Before we go on, let me ask: what's with the talent show rejects forming bands and invading the scene? I already noted my surprise when Wang Xiaokun, of Wo Xing Wo Shou fame, turned up at Indietop with a guitar band and a bunch of rock/indie songs. Next I thought we saw Wang while shooting the Pinkberry MV at Yuyintang but actually it was Yu Siyuan, another graduate from the same show. Now I see he's playing a 100 RMB per ticket show at YYT in January. Who's next ... f*cking Shi Yang (师洋) ?
Ok, so here's what's going down near me this week (all at Yuyintang):
12/31 New Years Eve Party, 6 bands including Chaos Mind
1/1 Kongzhong Huayuan Cd single release party (jangly Coldplay-esque indie)
1/2 Soundtoy (highly rated post-rock band from Chengdu)
1/3 The Queers come to Shanghai with Pinkberry in support
It's a four day holiday marathon and I'll go to all of them.
And also this month, Splitworks are putting on an urban festival of music and art that is split across several venues. I should start with the official link to the full schedule so check it out: Jue Festival. The reason I'm mentioning it here is that part of that festival is a Chinese bands punk show at Dream Factory featuring Demerit and Pinkberry on the 16th of January. Now, I know for a fact that Splitworks are bringing in international quality sound people and extra equipment for this. I'm not sure if the festival will attract punk people per se, but with those two bands, a good rig and a good crowd, it should be a wild show. As always, supporting shows like that equals more shows like that in the future. You know it makes sense.
Open commenting is new to the blog and I'm not sure how many readers are checking back in. The last post on festivals brought some excellent reponses from That's Shanghai music writer Lisa Movius and Spilt Works' Archie Hamilton. They definitely warrant a post for your consideration.
You perhaps deliberately skipped RockIt and its offshoot the Summer Music Conference last year. One may - okay, everyone does - have issues with the sponsor/venue, Bonbon/Dino Beach, but they were nonetheless successful events with some great performances.
RockIt 2007 was a split-off of 1234 in 2006: two of the main organizers, Frank Fan and Wu Jun, amicably went separate ways. Both were very diplomatic about the split, and Wu Jun never claimed (to me at least) that RockIt was year two of 1234, but he got nonetheless some abuse from certain third parties. However, having interviewed both Wu and Fan, and covered both events, I think that RockIt can be as fairly considered 1234 v2 as the actually-named 1234 v2, given that it actually happened... Regardless, we'll see what happens to both in non-Limp Icks years, as well as what impact the Shibo ends up having on local culture - nourish vs squish.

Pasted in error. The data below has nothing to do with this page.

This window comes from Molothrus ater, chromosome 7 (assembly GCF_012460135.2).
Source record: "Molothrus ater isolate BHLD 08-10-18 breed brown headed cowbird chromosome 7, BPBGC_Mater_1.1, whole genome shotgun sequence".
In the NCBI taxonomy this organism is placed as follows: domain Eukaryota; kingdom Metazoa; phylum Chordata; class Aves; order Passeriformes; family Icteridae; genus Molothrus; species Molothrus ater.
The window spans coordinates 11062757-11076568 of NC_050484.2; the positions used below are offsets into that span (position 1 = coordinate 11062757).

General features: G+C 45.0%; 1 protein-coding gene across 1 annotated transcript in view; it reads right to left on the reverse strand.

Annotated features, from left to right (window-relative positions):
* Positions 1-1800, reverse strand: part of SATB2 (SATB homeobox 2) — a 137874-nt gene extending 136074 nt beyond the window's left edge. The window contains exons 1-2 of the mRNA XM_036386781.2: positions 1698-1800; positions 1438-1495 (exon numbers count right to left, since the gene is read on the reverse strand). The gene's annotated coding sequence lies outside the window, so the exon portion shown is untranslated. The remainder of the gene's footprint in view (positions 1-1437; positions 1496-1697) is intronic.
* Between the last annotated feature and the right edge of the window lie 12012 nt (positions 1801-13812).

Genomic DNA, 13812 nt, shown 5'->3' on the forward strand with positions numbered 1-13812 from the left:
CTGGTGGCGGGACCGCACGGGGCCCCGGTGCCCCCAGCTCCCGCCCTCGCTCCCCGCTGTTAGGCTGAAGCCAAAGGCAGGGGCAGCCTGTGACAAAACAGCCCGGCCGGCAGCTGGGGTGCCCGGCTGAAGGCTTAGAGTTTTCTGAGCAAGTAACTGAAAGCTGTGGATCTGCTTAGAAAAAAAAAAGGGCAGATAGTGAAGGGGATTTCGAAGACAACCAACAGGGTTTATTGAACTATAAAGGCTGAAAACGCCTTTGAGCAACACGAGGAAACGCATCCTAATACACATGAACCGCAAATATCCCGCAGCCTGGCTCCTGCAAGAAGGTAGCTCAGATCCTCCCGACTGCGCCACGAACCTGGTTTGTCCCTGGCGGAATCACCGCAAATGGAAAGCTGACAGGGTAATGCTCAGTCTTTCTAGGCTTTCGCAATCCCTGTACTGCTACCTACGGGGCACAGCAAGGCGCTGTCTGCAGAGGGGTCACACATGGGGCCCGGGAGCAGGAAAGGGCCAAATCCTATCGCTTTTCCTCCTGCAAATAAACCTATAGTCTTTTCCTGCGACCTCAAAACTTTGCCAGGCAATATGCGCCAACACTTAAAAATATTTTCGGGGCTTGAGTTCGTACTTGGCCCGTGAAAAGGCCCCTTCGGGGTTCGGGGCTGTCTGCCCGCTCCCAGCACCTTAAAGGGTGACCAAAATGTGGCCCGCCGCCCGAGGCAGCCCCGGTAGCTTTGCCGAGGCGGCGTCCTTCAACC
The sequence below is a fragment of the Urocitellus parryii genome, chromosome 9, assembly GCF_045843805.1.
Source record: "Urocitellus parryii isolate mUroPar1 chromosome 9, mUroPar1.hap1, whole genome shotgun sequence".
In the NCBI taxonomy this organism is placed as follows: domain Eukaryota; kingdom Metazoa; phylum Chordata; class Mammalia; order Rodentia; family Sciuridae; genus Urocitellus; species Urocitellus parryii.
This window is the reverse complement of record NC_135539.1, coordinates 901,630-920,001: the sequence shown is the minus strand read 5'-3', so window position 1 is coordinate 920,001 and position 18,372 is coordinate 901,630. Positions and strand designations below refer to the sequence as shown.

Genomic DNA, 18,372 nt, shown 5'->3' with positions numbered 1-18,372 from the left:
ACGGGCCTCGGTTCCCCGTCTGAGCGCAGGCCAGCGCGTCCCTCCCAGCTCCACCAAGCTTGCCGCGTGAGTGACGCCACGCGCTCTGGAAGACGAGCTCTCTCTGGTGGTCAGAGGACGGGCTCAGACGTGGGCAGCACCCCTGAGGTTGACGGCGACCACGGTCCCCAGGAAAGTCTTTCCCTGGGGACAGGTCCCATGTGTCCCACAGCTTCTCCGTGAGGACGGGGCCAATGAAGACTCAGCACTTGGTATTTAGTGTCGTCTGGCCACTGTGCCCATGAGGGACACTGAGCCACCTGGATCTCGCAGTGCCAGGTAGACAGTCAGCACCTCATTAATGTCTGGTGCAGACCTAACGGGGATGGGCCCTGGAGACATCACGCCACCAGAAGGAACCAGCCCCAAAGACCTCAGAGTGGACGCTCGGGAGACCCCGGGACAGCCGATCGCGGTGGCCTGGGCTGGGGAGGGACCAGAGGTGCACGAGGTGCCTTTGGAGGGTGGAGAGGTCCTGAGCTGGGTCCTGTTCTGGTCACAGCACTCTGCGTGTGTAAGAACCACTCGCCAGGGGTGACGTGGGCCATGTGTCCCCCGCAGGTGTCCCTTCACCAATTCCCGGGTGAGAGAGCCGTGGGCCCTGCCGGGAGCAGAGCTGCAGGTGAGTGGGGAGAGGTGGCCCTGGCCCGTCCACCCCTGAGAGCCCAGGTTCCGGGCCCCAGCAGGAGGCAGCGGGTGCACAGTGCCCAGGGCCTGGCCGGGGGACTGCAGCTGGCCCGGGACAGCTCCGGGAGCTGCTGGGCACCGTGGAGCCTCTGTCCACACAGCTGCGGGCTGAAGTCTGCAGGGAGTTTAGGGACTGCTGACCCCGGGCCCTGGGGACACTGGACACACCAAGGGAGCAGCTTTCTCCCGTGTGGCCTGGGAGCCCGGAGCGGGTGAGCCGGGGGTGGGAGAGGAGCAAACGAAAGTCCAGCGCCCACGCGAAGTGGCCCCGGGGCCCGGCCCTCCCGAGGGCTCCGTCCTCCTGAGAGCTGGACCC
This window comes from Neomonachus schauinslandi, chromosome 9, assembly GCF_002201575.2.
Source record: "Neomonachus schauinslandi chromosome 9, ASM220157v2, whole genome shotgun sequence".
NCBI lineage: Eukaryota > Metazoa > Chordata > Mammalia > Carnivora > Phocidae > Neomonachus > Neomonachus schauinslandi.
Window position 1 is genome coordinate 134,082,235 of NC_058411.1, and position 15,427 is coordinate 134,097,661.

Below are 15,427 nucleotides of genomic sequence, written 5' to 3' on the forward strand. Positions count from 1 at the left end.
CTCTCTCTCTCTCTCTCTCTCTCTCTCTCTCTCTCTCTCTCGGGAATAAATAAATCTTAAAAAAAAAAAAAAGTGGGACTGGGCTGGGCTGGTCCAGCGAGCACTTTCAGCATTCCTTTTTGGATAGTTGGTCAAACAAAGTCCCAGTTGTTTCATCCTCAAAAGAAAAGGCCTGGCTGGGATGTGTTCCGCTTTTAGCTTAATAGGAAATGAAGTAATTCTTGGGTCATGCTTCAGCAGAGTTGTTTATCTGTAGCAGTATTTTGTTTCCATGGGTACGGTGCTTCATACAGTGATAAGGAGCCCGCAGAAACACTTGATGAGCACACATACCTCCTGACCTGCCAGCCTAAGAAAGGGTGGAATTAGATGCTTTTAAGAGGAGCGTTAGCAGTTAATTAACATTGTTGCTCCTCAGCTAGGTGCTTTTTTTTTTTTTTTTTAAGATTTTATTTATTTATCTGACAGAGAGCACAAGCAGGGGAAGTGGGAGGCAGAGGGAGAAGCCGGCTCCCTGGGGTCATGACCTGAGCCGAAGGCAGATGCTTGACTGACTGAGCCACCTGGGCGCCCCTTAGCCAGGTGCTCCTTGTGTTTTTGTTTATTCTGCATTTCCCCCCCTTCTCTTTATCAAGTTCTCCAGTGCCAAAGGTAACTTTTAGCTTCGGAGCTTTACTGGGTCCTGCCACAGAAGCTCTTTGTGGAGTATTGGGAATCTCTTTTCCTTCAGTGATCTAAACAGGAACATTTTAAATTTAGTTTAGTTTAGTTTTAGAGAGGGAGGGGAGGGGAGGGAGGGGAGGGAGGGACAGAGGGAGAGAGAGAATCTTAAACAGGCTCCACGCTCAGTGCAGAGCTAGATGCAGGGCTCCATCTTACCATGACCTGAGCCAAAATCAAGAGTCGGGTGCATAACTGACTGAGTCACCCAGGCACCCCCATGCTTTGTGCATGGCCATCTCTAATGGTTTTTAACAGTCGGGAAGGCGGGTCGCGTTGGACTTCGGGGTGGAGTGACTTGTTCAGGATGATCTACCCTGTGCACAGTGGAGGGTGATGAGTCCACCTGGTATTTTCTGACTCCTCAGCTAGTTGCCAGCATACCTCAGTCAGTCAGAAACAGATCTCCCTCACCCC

The Shanghai Tourism Festival has done well sometimes, suprisingly so, like in 2003 when it opened with a line-up of Cui Jian, The Honeys, and Crystal Butterfly.
And here's Archie:
We're actually just about to send out a press release about the next steps for Split. Like everyone else, we've had the same sort of problems with getting anything licensed, so we've pretty much decided to write off 2008. We have, however, just come back from a road trip to 2nd tier cities with PK14, Queen Sea and local support in each city, which was pretty rad. Managed to fly under the radar until Xi'an, when the police caught up with it all. You can read more at www.dazeddigital.com and search for Converse Love Noise in English or lualua.blogbus.com for Chinese.
I live in hope that the next few months will be a return to the upward curve. We're trying to get some money together for the Rockkid festival at Songjiang which has been pulled through lack of funding, and as I said, there will be some more news on other stuff soon. Just someone give us a decent venue in Shanghai with reasonable management and we could start doing so much more. In the interim, keep up the great work everyone. It's a labour of love, but it will work for us eventually.
And here's Lisa again to end on a positive:
What matters now is that ther is a critical (probably too critical!) mass of musicians, fans, media, etc, who will strive and revive no matter what happens. For all my nostalgia for the intimacy of the late 1990s scene, I am flabbergasted and giddy about the energy today. The obstacles remain, but the momentum is ever greater.
Venues come and go. Bands come and go. That shit happens is kinda par for course by now. But the institutional memory is finally here, the community support, for bands and for venues is permanent, and developing really excitingly. Things are finally, finally congealing, and it is heart-breakingly awesome.
Over the past couple of years, festivals have entered the music scene and then bashed up against the glass ceiling and dissapeared as quickly as they came. I recently read a bit of news and had a couple of conversations out the back of gigs.